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Ball Don't Lie

The 10-man rotation, starring the Pelicans’ defense and a defense of a Pelican

Dan Devine
Ball Don't Lie

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Better defense will mean more Sign-Holding Pierre. (Derick E. Hingle-USA TODAY Sports)

A look around the league and the Web that covers it. It's also important to note that the rotation order and starting nods aren't always listed in order of importance. That's for you, dear reader, to figure out.

C: Bourbon Street Shots and The Classical. The New Orleans Pelicans have looked like an improved team through five games, with second-year stud Anthony Davis approaching stardom and oft-injured shooting guard Eric Gordon regaining his 3-point shooting stroke, but Monty Williams' club still has a ways to go before it fields an elite defense — Ryan Schwan takes a look at several areas where the team has improved dramatically, and a few others where they have to get better if they want to put good teams away. Meanwhile, for his part, Brian Lauvray argues that despite the initial negative reactions to Pierre the Pelican, "we might do well to give this strange bird a second chance all the same."

PF: Raptors Republic. Zarar Siddiqi revisits the Toronto Raptors' frustrating Wednesday loss to the Charlotte Bobcats, a defeat that saw Toronto fall into a 16-point hole early in the second period, storm all the way back and come up short after Dwane Casey elected not to have his players foul with the Raps down two and a 1.9-second differential between shot and game clock late in the fourth quarter: "[...] what you get is a game that you’re 'supposed to win.' At least, you are if you intend to be a playoff team, which is the narrative."

SF: 8 Points, 9 Seconds. Jared Wade helps us understand just how good the 5-0 Indiana Pacers have been on defense thus far this year: "Essentially, the Pacers have made every player they’ve faced as successful as Abe-Lincoln-neck-tatoo-era DeShawn Stevenson."

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SG: Hazlitt Magazine. Holly MacKenzie talks with the great Jack McCallum about leadership in the NBA, how Steve Nash's brand varies from those of Kobe Bryant, Larry Bird, Michael Jordan and Magic Johnson, and how Nash's rise from unheralded Canadian prep player to two-time NBA MVP ranks among the league's unlikeliest stories.

PG: A Young Sabonis. While watching Dwight Howard eat up Meyers Leonard on Tuesday night in a game where Joel Freeland was unavailable, Dane Carbaugh found himself thinking that Portland Trail Blazers general manager Neil Olshey's summertime work needs to extend into the fall: "If Portland doesn’t want their new bench to go to waste, they may have to look to make one more upgrade."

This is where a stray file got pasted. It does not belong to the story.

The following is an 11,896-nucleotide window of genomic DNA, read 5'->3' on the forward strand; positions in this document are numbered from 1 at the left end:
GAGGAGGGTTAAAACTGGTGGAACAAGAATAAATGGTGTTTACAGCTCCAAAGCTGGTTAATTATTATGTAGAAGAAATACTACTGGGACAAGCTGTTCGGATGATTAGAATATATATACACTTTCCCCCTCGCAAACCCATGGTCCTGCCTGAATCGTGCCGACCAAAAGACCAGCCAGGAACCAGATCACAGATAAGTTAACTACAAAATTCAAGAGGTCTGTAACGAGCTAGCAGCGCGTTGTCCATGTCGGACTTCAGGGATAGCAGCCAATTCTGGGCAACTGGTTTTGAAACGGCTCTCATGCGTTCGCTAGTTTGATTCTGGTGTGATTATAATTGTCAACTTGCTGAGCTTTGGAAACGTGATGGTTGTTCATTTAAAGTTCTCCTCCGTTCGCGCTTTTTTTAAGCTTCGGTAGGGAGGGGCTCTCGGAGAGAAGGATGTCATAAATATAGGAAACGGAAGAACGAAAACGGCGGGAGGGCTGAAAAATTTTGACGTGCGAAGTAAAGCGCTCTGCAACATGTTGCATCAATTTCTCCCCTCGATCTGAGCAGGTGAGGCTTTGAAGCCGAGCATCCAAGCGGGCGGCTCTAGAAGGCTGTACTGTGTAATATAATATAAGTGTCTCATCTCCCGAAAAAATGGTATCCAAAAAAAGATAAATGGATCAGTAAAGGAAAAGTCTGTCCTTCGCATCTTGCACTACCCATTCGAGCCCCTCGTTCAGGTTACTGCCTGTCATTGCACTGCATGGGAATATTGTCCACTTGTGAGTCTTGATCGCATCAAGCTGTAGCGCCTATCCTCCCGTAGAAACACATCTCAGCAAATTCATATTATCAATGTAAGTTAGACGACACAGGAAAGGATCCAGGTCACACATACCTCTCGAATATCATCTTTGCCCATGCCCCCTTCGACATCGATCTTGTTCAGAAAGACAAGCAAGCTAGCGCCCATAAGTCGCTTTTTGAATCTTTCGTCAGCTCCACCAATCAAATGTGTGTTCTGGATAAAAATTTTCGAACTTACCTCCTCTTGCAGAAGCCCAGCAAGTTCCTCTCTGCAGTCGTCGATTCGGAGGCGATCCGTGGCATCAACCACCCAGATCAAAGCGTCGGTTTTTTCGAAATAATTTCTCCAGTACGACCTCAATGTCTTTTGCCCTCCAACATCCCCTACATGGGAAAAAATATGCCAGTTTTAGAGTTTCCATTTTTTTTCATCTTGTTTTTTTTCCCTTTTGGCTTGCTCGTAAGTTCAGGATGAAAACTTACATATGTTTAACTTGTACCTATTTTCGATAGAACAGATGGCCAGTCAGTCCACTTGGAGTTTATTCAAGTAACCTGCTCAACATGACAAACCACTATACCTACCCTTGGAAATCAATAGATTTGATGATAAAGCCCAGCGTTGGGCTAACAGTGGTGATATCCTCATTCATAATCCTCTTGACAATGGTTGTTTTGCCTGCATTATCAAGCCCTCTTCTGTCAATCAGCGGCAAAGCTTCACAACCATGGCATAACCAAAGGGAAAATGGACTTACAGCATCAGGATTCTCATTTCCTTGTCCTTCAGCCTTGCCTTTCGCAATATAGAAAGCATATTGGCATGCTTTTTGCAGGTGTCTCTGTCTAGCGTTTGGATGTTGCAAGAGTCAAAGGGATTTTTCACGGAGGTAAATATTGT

6th: TrueHoop. Ethan Sherwood Strauss on the most impressive thing about the Golden State Warriors' 4-1 start — a defense, led by Andrew Bogut and Andre Iguodala, that's given up the league's second-fewest points per 100 possessions over the season's first five games.

7th: Spurs Nation. I mentioned this briefly earlier, but it's worth revisiting: With an opponent needing a 3-pointer to tie late in the fourth quarter, San Antonio Spurs coach Gregg Popovich took Tim Duncan, his best rebounder, off the floor and went with a smaller, quicker lineup (Marco Belinelli, Manu Ginobili, Kawhi Leonard, Tony Parker, Danny Green) better able to move around the floor, switch screens and contest deep shots. That didn't work once before, but it did on Wednesday, and it has on a number of other occasions in the past, as Dan McCarney teases out.

8th: SB Nation. Paul Flannery on the grim realities of rebuilding, as seen through the prism of Wednesday night's dismal Boston Celtics-Utah Jazz contest: "This is the downside of building for the future. Everyone involved understands the bigger picture. Everyone understands they have a job to do. But it doesn't make it any easier when you have to live through it."

9th: TIME NewsFeed. "[...] two surgeons at University Hospitals Leuven [in Belgium] have located a new ligament in the human knee, and their findings may mean a revolution in how we treat ACL injuries." This discovery might not bear any fruit for quite a while, and might not actually wind up impacting the way basketball players are able to recover from ACL tears any time soon, but still ... yo, there's a WHOLE 'NOTHER LIGAMENT IN THERE, APPARENTLY! WHAT UP, SCIENCE?

10th: The Brooklyn Game. "Andrei Kirilookalikes." People, things and characters that look like Andrei Kirilenko. Great job, Internet.

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Dan Devine is an editor for Ball Don't Lie on Yahoo Sports. Have a tip? Email him at or follow him on Twitter!

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